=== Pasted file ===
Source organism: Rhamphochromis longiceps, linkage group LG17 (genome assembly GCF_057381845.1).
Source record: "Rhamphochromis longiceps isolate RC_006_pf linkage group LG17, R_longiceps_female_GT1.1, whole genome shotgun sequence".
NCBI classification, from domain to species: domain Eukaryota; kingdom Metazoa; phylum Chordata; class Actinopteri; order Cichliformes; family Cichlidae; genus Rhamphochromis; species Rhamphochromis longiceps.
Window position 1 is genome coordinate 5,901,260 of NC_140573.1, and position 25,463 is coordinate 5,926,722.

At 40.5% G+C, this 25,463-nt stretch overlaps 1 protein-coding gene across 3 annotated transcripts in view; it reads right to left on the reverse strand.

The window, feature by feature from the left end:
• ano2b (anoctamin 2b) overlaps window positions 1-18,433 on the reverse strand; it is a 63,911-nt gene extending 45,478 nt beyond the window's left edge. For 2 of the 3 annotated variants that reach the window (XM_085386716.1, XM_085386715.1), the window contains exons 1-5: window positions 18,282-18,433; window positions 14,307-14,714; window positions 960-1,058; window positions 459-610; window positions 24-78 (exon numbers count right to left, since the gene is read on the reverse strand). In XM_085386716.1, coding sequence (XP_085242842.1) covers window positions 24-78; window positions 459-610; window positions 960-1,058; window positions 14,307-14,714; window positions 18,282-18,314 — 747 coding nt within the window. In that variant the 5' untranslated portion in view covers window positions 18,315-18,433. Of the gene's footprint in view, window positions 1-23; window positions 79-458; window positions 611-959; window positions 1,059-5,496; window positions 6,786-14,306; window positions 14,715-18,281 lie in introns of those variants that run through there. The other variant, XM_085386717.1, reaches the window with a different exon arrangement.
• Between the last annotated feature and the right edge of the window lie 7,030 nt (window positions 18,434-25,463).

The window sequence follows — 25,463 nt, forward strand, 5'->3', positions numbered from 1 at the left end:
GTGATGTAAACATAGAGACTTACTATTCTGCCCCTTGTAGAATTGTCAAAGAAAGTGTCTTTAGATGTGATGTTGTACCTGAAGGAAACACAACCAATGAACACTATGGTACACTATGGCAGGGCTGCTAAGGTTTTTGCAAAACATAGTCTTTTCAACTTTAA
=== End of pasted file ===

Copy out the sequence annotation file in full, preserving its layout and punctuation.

Source organism: Rhamphochromis longiceps, linkage group LG17 (genome assembly GCF_057381845.1).
Source record: "Rhamphochromis longiceps isolate RC_006_pf linkage group LG17, R_longiceps_female_GT1.1, whole genome shotgun sequence".
NCBI classification, from domain to species: domain Eukaryota; kingdom Metazoa; phylum Chordata; class Actinopteri; order Cichliformes; family Cichlidae; genus Rhamphochromis; species Rhamphochromis longiceps.
Window position 1 is genome coordinate 5,901,260 of NC_140573.1, and position 25,463 is coordinate 5,926,722.

At 40.5% G+C, this 25,463-nt stretch overlaps 1 protein-coding gene across 3 annotated transcripts in view; it reads right to left on the reverse strand.

The window, feature by feature from the left end:
• ano2b (anoctamin 2b) overlaps window positions 1-18,433 on the reverse strand; it is a 63,911-nt gene extending 45,478 nt beyond the window's left edge. For 2 of the 3 annotated variants that reach the window (XM_085386716.1, XM_085386715.1), the window contains exons 1-5: window positions 18,282-18,433; window positions 14,307-14,714; window positions 960-1,058; window positions 459-610; window positions 24-78 (exon numbers count right to left, since the gene is read on the reverse strand). In XM_085386716.1, coding sequence (XP_085242842.1) covers window positions 24-78; window positions 459-610; window positions 960-1,058; window positions 14,307-14,714; window positions 18,282-18,314 — 747 coding nt within the window. In that variant the 5' untranslated portion in view covers window positions 18,315-18,433. Of the gene's footprint in view, window positions 1-23; window positions 79-458; window positions 611-959; window positions 1,059-5,496; window positions 6,786-14,306; window positions 14,715-18,281 lie in introns of those variants that run through there. The other variant, XM_085386717.1, reaches the window with a different exon arrangement.
• Between the last annotated feature and the right edge of the window lie 7,030 nt (window positions 18,434-25,463).

The window sequence follows — 25,463 nt, forward strand, 5'->3', positions numbered from 1 at the left end:
GTGATGTAAACATAGAGACTTACTATTCTGCCCCTTGTAGAATTGTCAAAGAAAGTGTCTTTAGATGTGATGTTGTACCTGAAGGAAACACAACCAATGAACACTATGGTACACTATGGCAGGGCTGCTAAGGTTTTTGCAAAACATAGTCTTTTCAACTTTAA